Review of Leuchtturm1917 A5 notebook

Review of Leuchtturm1917 A5 notebook
Leuchtturm1917 A5 Notebook

I have been a computer geek most of my adult life.  There are few things in my professional life that a computer couldn’t make better, easier and faster.   However, during the holidays late last year, my wife and I stumbled upon a small ink and paper shop in Asheville, NC.  On a lark, we each decided to purchase an entry level fountain pen.  I immediately fell in love with the concept of writing with this pen.  After decades of typing everything, the nostalgia of writing things down with a fountain pen, of taking time to compose my thoughts, became almost an obsession for me.  I began handwriting meeting notes again, then I started journaling.  All because of this darned, inexpensive fountain pen!

However, as I began journaling, I discovered that finding a good paper journal is not as easy as I would have thought.  There are a lot of journals out there, but not a lot of good ones.  The one I have settled on is an excellent option for anyone looking for a quality journal: the Leuctturm1917 notebook/journal.

Paper Quality

A pen is only as good as the paper it is writing on, and paper quality is what sets the Leuchtturm1917 notebook apart from its competitors.  Even using a medium nib on a fountain pen, the 80 g/m2 weighted paper handles ink without any bleeding through the page.

Leuchtturm A5 ruled

Leuchtturm has notebook paper that is plain, dotted or ruled, depending on your needs.  If dotted or ruled, the darkness of the dots or lined are not too dark or obstructive to the writer.  For the ruled paper, I initially thought the rule lines were too narrow, but I have found over time that they are fine.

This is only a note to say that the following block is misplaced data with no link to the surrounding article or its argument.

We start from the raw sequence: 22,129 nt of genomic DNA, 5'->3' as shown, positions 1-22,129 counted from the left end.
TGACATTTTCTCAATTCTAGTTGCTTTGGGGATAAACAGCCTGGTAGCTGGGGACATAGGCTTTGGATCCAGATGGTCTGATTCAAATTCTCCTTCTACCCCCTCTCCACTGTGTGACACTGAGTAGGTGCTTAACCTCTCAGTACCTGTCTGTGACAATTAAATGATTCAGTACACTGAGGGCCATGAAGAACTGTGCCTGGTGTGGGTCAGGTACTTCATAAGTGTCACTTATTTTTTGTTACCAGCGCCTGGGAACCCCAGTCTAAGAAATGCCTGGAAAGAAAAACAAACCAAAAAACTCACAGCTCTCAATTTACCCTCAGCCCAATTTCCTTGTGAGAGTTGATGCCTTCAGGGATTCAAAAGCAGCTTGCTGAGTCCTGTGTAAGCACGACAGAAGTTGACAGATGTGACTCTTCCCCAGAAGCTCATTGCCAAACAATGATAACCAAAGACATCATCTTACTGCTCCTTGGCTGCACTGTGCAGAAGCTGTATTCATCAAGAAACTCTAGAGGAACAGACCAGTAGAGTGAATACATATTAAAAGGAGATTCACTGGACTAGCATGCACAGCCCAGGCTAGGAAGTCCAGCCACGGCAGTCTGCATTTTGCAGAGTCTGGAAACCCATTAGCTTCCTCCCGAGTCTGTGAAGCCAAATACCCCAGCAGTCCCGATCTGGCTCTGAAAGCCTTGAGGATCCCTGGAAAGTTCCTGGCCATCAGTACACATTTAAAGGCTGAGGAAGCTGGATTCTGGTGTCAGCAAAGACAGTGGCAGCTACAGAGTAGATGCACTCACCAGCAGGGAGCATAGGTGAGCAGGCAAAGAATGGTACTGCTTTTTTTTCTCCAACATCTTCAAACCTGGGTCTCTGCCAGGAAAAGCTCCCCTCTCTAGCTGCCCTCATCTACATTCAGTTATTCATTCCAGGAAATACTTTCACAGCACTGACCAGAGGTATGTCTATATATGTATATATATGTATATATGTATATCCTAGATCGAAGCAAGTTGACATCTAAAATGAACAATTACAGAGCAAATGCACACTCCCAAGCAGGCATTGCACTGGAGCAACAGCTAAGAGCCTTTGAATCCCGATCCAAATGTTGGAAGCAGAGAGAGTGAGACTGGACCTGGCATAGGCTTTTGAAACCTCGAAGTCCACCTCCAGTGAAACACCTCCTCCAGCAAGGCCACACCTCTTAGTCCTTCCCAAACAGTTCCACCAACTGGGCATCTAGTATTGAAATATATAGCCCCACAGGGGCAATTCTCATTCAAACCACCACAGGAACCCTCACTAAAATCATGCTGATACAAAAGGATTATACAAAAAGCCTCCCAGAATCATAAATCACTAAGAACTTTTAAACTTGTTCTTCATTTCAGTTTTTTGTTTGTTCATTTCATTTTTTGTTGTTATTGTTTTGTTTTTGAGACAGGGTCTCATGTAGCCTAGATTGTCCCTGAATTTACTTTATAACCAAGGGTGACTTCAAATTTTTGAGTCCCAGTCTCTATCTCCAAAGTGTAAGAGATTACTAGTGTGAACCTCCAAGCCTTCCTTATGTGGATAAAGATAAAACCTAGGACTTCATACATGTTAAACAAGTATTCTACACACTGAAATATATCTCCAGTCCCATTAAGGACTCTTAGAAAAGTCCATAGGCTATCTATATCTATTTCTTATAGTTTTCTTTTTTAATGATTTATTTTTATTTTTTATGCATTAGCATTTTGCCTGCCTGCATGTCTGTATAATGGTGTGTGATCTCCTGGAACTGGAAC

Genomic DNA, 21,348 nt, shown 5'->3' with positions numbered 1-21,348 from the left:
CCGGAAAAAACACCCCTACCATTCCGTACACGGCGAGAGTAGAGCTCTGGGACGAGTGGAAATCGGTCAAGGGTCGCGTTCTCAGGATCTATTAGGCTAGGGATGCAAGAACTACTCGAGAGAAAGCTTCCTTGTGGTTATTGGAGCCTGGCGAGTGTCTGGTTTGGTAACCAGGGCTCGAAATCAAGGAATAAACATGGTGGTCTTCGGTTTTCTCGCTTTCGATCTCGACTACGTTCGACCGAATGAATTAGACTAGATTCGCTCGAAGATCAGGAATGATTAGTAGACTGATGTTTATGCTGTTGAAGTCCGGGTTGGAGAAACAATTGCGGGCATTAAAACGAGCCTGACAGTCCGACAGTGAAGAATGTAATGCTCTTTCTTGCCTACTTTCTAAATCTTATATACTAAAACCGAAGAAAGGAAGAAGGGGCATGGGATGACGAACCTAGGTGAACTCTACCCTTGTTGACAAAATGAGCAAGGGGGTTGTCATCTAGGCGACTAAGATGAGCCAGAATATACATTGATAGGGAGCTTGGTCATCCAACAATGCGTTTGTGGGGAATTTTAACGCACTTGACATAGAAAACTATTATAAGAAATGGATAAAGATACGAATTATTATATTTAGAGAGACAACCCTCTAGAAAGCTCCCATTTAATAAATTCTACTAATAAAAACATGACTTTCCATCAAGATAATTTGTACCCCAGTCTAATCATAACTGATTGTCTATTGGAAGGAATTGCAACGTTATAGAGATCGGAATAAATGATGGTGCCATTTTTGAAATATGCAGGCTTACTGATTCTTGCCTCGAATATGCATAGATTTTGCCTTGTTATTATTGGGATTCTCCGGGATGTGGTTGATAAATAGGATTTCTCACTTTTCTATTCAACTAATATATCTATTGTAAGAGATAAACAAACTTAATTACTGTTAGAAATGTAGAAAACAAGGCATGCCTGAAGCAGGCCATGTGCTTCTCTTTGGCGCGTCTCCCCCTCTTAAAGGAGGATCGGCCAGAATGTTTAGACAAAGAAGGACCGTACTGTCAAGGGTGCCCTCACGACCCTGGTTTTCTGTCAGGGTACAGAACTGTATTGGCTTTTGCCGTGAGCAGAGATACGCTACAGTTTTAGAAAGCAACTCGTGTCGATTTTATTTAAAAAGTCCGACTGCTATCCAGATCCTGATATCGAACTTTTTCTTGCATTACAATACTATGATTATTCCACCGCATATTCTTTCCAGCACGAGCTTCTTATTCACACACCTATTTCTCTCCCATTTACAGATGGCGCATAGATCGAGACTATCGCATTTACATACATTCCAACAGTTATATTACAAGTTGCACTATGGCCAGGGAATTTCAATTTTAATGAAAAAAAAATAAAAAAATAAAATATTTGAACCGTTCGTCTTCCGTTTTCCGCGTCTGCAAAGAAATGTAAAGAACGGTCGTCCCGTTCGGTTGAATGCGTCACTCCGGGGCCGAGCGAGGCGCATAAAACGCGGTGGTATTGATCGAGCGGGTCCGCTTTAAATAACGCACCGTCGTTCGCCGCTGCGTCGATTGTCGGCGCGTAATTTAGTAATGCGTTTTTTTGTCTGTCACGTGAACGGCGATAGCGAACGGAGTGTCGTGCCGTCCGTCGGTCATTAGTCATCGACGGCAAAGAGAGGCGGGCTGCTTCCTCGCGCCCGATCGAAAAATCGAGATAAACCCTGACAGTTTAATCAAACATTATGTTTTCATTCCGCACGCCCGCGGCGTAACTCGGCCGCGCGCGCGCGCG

On many notebooks, there are a number of perforated pages at the end of the journal so they can be removed cleanly if needed.   This is very handy if you need a scrap of paper but don’t wish to maim your notebook.


There are soft and hard covers available, depending on your journaling needs.  I tend to prefer a hard cover, and this journal has solid covers in a variety of colors.  Even the most eclectic of people can find a color to suit their taste and needed.

In addition, while the cover binding appears to be very strong and durable, when the journal is opened the pages lay flat for ease of writing.


Journal options include two ribbons attached to the notebook to bookmark pages.  Many journals also have an elastic enclosure band attached to the back cover to fold over to keep the journal closed.  Many models have pockets in the interior back cover to hold business cards and miscellaneous pieces of paper.  The pages in the journal are numbered, and there is a table of contents/index page in the front of the notebook for helping the writer keep the journal organized, and adhesive stickers for the binding or front of the book for labeling and archiving.

What I Don’t Like

While overall I am happy with this A5 sized notebook, there are a few things that I don’t particularly like.  The pages all have boxes for writing in the date on the page.  As I tend to write several pages a day, these date boxes are wasted space for me.  I would prefer they leave that out.  And while not a big issue, I don’t care that the pages are numbered.  For me, I like to number the pages by date, so having the page numbers preprinted has little value to me.

Lastly, I like to keep my pen with my notebook, and the Leuchtturm1917 notebook doesn’t have a pen loop to keep your writing tool with your journal.  Leuchtturm does over an optional pen loop that your can attach to your book.  That is a nice addition, but it is an added expense when I think it should be a standard part of the design.

However, these issues are small and quite frankly a little nit-picky.


Leuchtturm has been in business for over 100 years and has a notebook at the size and type for just about any writer.  At the core of the notebook, they use high quality paper and excellent workmanship in the cover binding.  Most of their notebooks have nice little “extras” to help the most discerning writer, and in a myriad of colors to suit everyone’s taste.



Carolina grad, business owner, Master of the Oblivious, "Rural Renaissance Man", dog lover, family man, geek...

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